Second order differential equation

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Homework Statement:
I need help with finding the approximate solution of a second order differential equation.
Relevant Equations:
I am given the differential equation as in
$$
\lambda \frac{d^2u}{dx^2} + q = 0
$$
which is defined over $$x \in [-L/2,L/2]$$ and where $$q = a+bx$$. I am supposed to find an approximative solution using a spectral method, i.e. using cosine and sine terms that fulfills the essential boundary conditions given by
$$
u \bigg ( -\frac{L}{2} \bigg ) = 0, u \bigg (\frac{L}{2} \bigg ) = 0
$$
The appoximative solution should be represented by a Fourier series and by noticing that the terms in the integral are orthogonal, the matrix of the system of equations should be diagonal.
We choose an approximative solution given by
$$
u_N(x) = \frac{a_0}{2} + \sum_{n=1}^N a_n \cos nx + b_n \sin nx
$$
Comparing this approximative solution with the differential equation yields that
$$
\frac{a_0}{2} = a
$$
and the boundary conditions yields the equation system
$$
a + \sum_{n=1}^N a_n \cos \bigg ( \frac{nL}{2} \bigg ) + b_n \sin \bigg ( \frac{nL}{2} \bigg ) = 0 \\
a + \sum_{n=1}^N a_n \cos \bigg ( -\frac{nL}{2} \bigg ) + b_n \sin \bigg ( -\frac{nL}{2} \bigg ) = 0
$$
So at least I got a system of two equations but I do not know where to go from here. How should I use the orthogonality to set up a matrix from these two equations?
 

Answers and Replies

  • #2
BvU
Science Advisor
Homework Helper
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Comparing this approximative solution with the differential equation yields that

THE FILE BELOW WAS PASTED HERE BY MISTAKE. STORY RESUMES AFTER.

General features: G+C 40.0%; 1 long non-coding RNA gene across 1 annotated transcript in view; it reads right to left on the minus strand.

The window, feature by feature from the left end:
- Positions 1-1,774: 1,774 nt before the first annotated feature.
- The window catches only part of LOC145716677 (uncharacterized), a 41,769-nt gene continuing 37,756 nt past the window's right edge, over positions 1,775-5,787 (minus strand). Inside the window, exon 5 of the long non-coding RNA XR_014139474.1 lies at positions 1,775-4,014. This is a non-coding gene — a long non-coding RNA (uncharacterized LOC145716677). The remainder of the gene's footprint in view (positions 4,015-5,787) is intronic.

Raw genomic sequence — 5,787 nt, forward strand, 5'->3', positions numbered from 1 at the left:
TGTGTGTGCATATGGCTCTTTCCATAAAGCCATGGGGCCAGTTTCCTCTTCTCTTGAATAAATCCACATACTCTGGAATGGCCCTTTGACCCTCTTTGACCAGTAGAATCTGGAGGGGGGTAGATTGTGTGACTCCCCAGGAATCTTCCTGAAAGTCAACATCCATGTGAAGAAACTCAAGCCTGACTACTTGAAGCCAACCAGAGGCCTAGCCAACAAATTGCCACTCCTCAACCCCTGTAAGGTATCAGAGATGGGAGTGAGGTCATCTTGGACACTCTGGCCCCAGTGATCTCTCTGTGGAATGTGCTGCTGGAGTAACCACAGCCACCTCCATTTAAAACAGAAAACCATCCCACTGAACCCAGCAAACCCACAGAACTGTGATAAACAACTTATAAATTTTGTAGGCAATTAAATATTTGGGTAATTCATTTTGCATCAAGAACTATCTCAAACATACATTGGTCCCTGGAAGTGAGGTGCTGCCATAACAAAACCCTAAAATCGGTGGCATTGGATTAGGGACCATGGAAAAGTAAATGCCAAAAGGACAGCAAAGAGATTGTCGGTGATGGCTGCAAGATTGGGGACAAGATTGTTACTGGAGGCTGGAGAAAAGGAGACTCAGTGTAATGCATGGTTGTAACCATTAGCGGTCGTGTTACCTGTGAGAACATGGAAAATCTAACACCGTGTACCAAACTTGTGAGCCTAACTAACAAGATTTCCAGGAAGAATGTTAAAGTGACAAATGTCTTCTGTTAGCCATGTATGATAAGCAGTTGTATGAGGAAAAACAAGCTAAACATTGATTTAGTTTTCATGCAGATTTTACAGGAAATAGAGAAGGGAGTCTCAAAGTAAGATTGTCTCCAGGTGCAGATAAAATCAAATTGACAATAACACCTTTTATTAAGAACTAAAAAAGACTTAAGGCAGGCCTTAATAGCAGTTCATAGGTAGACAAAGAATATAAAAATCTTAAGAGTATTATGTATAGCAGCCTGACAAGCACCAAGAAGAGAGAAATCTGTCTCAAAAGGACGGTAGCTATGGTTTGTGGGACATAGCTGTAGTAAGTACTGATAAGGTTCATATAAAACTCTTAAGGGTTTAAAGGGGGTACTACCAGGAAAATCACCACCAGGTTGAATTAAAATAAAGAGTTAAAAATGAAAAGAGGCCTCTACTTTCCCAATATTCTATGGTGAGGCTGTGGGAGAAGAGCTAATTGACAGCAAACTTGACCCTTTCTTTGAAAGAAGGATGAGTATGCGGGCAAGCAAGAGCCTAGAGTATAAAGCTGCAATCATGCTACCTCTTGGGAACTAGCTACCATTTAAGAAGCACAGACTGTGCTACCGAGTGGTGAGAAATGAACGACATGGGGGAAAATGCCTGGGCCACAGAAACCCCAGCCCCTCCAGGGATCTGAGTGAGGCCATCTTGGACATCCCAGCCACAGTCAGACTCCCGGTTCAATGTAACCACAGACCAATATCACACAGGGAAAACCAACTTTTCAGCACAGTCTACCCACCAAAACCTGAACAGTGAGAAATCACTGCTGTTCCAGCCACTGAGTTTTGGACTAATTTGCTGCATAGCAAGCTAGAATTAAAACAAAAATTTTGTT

##{a_0\over 2}=a##
How ?

and the boundary conditions yields the equation system
I miss the ## +bx## from
$$
\lambda \frac{d^2u}{dx^2} + a + bx = 0
$$

(and I find the use of ##a_n## and ##b_n## in your notation confusing, since ##a## and ##b## are allready used).
 
  • #3
pasmith
Homework Helper
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Homework Statement:: I need help with finding the approximate solution of a second order differential equation.
Relevant Equations:: I am given the differential equation as in
$$
\lambda \frac{d^2u}{dx^2} + q = 0
$$
which is defined over $$x \in [-L/2,L/2]$$ and where $$q = a+bx$$.

I am supposed to find an approximative solution using a spectral method, i.e. using cosine and sine terms that fulfills the essential boundary conditions given by
$$
u \bigg ( -\frac{L}{2} \bigg ) = 0, u \bigg (\frac{L}{2} \bigg ) = 0
$$
The appoximative solution should be represented by a Fourier series and by noticing that the terms in the integral are orthogonal, the matrix of the system of equations should be diagonal.

We choose an approximative solution given by
$$
u_N(x) = \frac{a_0}{2} + \sum_{n=1}^N a_n \cos nx + b_n \sin nx
$$
Comparing this approximative solution with the differential equation yields that
$$
\frac{a_0}{2} = a
$$

No. It's the second derivative of [itex]u[/itex] that is equal to [itex]\frac{-q(x)}{\lambda}[/itex], not [itex]u[/itex] itself. When you differentiate the constant term you get zero, and in any case a non-zero constant does not satisfy the boundary condition.

and the boundary conditions yields the equation system
$$
a + \sum_{n=1}^N a_n \cos \bigg ( \frac{nL}{2} \bigg ) + b_n \sin \bigg ( \frac{nL}{2} \bigg ) = 0 \\
a + \sum_{n=1}^N a_n \cos \bigg ( -\frac{nL}{2} \bigg ) + b_n \sin \bigg ( -\frac{nL}{2} \bigg ) = 0
$$
So at least I got a system of two equations but I do not know where to go from here. How should I use the orthogonality to set up a matrix from these two equations?

You have [itex]u(x) \approx \sum_n u_n\phi_n(x)[/itex] where [tex]
\phi_n(-L/2) = \phi_n(L/2) = 0.
[/tex] Therefore [tex]
\lambda \sum_n u_n \phi_n''(x) \approx -q(x)[/tex] and we determine the [itex]u_n[/itex] by requiring that the inner product with [itex]\phi_m[/itex] should be exact, ie. [tex]
\lambda \sum_n u_n \int_{-L/2}^{L/2} \phi_n''(x) \phi_m(x)\,dx = -\int_{-L/2}^{L/2} q(x)\phi_m(x)\,dx.[/tex] The matrix you are looking for is the matrix of coefficients [tex]
M_{mn} = \int_{-L/2}^{L/2} \phi_n''(x) \phi_m(x)\,dx.[/tex]

Now the choice of a fourier basis means that [tex]\phi_n(x) = A_n\cos(k_n x) + B_n\sin(k_n x)[/tex] and [itex]k_n[/itex] is such that the boundary conditions are satisfied by something other than [itex]A_n = B_n = 0[/itex].
 
Last edited:

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